One work of Carlone that has much in common with The Sacrifice of Iphigenia is his evocation of Dawn. One of his more mature works, it is based on Guido Reni’s Aurora which is housed in the Casino Rospiglioso, Palazzo Pallavicini in Rome and forms part of a ceiling decoration. The little putto accompanying a radiant Aurora strongly resembles the young infant nestling in his mother’s lap in the bottom right hand corner of the painting. The brooding backdrop to both subjects is also a distinctive trait of Carlone’s oeuvre, though the attractively realistic luminosity of Aurora’s female form would seem slightly incongruous in his more ambitious The Sacrifice of Iphigenia.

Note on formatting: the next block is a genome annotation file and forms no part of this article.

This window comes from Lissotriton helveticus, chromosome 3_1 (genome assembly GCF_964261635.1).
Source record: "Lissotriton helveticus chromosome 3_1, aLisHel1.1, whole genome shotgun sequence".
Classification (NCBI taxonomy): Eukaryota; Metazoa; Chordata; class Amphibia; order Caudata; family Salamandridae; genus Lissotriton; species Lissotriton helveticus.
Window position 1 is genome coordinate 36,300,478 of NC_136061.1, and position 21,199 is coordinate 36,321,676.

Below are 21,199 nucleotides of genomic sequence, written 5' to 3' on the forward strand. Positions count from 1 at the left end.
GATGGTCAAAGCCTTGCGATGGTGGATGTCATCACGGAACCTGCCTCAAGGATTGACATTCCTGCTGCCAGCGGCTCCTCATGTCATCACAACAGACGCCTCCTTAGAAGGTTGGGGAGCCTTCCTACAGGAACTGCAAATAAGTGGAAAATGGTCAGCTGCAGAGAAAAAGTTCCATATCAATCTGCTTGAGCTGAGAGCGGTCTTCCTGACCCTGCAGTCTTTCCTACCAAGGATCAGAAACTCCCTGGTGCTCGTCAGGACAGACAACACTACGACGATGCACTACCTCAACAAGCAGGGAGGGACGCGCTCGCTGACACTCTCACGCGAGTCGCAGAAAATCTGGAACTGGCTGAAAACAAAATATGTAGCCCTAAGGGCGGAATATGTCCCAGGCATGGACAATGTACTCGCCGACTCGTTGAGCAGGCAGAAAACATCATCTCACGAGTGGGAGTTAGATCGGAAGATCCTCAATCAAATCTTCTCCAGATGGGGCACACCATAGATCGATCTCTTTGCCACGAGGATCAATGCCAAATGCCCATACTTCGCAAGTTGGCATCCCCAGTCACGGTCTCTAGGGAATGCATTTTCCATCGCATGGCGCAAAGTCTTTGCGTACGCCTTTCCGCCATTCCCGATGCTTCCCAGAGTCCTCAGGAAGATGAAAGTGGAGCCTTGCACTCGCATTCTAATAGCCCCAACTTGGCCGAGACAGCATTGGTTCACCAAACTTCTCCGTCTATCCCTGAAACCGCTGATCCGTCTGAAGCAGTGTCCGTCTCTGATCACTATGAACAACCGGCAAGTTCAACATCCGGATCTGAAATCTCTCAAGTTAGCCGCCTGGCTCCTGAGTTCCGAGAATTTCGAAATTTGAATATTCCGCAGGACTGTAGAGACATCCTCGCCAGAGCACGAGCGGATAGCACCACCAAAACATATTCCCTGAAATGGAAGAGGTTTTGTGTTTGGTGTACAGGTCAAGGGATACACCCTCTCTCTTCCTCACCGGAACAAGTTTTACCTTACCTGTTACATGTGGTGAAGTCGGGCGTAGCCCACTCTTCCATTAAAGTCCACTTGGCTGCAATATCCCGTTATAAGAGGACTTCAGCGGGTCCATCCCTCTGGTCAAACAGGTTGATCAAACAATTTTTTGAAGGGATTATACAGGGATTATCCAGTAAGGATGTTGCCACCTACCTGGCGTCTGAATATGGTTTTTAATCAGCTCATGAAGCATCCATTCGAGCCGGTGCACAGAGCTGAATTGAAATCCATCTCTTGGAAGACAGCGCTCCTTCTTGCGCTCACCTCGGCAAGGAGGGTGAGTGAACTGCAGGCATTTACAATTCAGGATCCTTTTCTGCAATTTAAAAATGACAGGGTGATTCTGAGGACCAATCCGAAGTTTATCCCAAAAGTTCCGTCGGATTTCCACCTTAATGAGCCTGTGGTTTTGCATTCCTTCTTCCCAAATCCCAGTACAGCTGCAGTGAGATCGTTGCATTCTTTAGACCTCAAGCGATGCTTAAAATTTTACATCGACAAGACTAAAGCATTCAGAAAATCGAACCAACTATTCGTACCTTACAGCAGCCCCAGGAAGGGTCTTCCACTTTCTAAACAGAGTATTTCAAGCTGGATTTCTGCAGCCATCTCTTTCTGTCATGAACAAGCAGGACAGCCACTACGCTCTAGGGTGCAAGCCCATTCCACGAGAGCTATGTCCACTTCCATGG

In terms of the depiction of his human figures, Carlone rarely has them facing the viewer straight on. Both Aurora and the goddess Artemis avoid the viewer’s gaze by turning sideways, lending a dramatic intensity to the pictorial narrative. The realistic folds of drapery in both paintings emphasise Carlone’s skill at combining a more naturalistic feel - displayed also in his rendition of the flowers held by Aurora - with the majesty of Italian Baroque painting.